Chilblains are patches of discoloured (red, blue, white), swollen and itchy skin forming after exposure to cold and damp conditions. The toes are particularly vulnerable. Despite the discomfort, most chilblains don’t cause any permanent damage to tissue. Chilblains only occur in the cold. You are more likely to develop chilblains if you are sensitive to the cold, have poor circulation or sensitive skin.

Although the exact cause of chilblains remains unknown, it is thought to be associated with the body’s reaction to cold weather. The circulatory system is sensitive to temperature. In hot conditions, the body expands blood vessels close to the skin so that excess heat can be lost to the air, thereby cooling the body. In cold weather, these blood vessels constrict to conserve body heat. When this constriction happens rapidly it can starve extremities, damaging capillary beds in the skin causing redness, itching, inflammation, and sometimes blisters.

The symptoms of chilblains are made worse with sudden temperature changes – for example, entering a warm house after being outside in the cold. Similarly, heating cold feet too quickly, by propping them next to a heater or using a hot water bottle, will also exacerbate the condition. It is better to concentrate on warming your whole body instead.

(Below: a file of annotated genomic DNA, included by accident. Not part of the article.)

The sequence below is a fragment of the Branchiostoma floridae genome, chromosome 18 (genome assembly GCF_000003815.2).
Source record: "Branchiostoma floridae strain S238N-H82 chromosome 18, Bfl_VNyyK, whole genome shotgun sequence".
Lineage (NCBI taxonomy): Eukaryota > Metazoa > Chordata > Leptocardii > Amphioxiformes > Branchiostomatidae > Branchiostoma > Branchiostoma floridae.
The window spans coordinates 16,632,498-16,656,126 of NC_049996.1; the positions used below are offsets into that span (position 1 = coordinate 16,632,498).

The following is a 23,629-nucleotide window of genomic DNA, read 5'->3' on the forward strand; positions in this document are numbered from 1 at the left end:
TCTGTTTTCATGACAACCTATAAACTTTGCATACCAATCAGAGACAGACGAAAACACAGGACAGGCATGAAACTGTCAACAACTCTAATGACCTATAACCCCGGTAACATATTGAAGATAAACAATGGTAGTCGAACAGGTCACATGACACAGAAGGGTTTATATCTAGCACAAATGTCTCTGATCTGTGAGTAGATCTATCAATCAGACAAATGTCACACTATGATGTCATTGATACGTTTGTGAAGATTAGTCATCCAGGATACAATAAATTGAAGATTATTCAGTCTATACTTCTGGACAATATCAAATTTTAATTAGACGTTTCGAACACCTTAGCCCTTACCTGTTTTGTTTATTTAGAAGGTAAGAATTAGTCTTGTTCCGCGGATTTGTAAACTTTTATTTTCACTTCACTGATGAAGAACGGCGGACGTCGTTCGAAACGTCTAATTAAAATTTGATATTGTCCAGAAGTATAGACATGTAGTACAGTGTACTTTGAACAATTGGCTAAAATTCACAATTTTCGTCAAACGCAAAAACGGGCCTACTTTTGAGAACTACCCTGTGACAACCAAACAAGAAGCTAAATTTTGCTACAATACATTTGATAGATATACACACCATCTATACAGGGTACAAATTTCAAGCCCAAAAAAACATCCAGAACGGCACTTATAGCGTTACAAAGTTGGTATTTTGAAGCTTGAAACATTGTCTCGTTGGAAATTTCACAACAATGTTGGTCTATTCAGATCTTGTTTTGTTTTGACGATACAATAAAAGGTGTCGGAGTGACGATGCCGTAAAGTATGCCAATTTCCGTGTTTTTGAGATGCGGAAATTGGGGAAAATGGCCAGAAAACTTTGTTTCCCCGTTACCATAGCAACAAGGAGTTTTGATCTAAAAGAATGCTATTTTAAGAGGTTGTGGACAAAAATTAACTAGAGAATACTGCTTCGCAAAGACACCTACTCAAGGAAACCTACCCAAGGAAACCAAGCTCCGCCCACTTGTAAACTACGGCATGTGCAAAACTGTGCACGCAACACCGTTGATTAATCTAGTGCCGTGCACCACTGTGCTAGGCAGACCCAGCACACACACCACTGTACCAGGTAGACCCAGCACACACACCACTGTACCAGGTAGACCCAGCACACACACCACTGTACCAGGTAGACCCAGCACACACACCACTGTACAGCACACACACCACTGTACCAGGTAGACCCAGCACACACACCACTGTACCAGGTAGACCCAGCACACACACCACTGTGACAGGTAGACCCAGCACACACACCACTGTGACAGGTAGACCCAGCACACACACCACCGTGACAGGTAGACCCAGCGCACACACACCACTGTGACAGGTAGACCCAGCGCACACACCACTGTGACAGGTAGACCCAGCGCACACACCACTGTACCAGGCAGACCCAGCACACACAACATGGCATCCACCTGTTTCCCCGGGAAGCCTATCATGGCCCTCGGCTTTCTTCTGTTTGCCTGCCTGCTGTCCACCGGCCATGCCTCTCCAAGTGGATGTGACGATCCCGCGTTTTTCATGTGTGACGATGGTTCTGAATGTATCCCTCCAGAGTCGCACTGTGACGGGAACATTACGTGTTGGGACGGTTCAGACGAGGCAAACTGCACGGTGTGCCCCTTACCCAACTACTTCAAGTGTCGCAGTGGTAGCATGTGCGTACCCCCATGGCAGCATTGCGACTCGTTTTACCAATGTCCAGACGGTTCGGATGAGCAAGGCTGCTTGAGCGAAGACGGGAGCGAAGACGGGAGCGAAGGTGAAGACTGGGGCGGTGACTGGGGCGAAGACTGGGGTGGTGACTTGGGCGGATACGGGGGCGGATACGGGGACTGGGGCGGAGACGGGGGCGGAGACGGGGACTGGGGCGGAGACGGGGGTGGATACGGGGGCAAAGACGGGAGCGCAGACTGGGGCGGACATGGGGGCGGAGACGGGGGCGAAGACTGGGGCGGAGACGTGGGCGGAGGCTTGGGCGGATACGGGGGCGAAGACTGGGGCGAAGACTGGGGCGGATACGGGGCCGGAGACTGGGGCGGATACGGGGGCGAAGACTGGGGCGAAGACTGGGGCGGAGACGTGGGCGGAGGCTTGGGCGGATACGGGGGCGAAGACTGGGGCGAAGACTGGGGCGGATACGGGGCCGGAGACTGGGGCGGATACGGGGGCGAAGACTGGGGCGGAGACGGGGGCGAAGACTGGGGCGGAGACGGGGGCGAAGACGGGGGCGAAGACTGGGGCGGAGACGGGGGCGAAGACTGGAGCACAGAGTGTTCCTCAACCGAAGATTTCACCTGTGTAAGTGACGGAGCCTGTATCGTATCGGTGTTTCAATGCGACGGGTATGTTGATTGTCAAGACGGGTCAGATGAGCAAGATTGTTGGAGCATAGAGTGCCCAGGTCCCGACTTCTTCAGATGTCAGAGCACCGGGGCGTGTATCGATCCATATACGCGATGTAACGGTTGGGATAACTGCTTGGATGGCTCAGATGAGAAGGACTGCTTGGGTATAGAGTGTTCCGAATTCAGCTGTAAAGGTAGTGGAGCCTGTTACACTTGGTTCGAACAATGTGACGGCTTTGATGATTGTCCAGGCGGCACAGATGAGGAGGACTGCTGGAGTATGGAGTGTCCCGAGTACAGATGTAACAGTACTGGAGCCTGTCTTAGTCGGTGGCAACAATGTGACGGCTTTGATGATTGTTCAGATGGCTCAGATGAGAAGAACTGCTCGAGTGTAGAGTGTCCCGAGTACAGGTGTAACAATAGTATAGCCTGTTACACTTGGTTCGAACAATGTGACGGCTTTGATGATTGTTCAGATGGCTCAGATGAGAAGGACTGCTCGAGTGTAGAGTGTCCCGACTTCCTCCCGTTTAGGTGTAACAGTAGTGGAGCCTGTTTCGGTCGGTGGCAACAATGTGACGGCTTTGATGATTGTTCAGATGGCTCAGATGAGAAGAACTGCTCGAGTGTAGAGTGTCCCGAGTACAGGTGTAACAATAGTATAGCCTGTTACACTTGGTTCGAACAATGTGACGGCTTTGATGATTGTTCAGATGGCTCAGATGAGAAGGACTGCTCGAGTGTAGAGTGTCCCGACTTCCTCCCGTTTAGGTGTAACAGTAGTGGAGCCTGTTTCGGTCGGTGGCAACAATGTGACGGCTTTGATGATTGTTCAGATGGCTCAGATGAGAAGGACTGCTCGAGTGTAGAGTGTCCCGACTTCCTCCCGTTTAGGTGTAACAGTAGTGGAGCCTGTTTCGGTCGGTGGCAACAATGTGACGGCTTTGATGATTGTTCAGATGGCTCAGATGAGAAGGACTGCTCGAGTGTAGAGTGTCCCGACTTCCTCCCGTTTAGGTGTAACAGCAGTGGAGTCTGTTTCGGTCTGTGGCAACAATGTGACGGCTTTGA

Keeping your entire body warm at all times is the key to preventing chilblains.

Suggestions include:

  • Resist the urge to scratch, as this will further damage the skin.
  • Use calamine lotion or witch hazel to soothe the itching. Your chemist may also supply a suitable product.
  • Cortisone creams can reduce itching and swelling
  • Lanolin or similar, rubbed into the feet, will help retain body heat.
  • Wear woollen or cotton socks.
  • Keep your whole body warm.
  • Gentle exercise will improve circulation to your feet.
  • Stop smoking
  • Avoid long periods of exposure to cold or damp weather.
  • Avoid rapid changes in temperatures (cold to hot)
  • Wear several layers of clothing, which trap body heat more efficiently than one bulky layer.
  • Make sure your shoes are comfortable and well fitted.
  • Keep area dry
  • See a podiatrist for regular professional treatments.
  • Chilblains usually go away within 2-3 weeks. If it continues you should seek medical advice from your Narellan podiatrist.